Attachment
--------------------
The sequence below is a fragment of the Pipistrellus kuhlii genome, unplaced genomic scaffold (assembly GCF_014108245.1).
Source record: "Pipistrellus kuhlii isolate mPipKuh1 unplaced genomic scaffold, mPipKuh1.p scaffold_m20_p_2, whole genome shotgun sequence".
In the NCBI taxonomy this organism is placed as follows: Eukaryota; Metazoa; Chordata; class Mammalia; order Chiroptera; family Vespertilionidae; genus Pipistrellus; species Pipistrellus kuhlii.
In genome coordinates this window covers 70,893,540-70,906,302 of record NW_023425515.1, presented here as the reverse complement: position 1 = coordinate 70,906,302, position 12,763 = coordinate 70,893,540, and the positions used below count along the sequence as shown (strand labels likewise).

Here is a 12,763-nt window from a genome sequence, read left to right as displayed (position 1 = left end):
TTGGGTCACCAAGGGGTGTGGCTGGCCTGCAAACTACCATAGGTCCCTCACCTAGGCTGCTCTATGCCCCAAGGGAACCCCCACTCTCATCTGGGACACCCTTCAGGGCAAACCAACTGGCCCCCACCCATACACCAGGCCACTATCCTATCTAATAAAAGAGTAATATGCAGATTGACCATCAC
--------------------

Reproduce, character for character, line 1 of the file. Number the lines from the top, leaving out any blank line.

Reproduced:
The sequence below is a fragment of the Pipistrellus kuhlii genome, unplaced genomic scaffold (assembly GCF_014108245.1).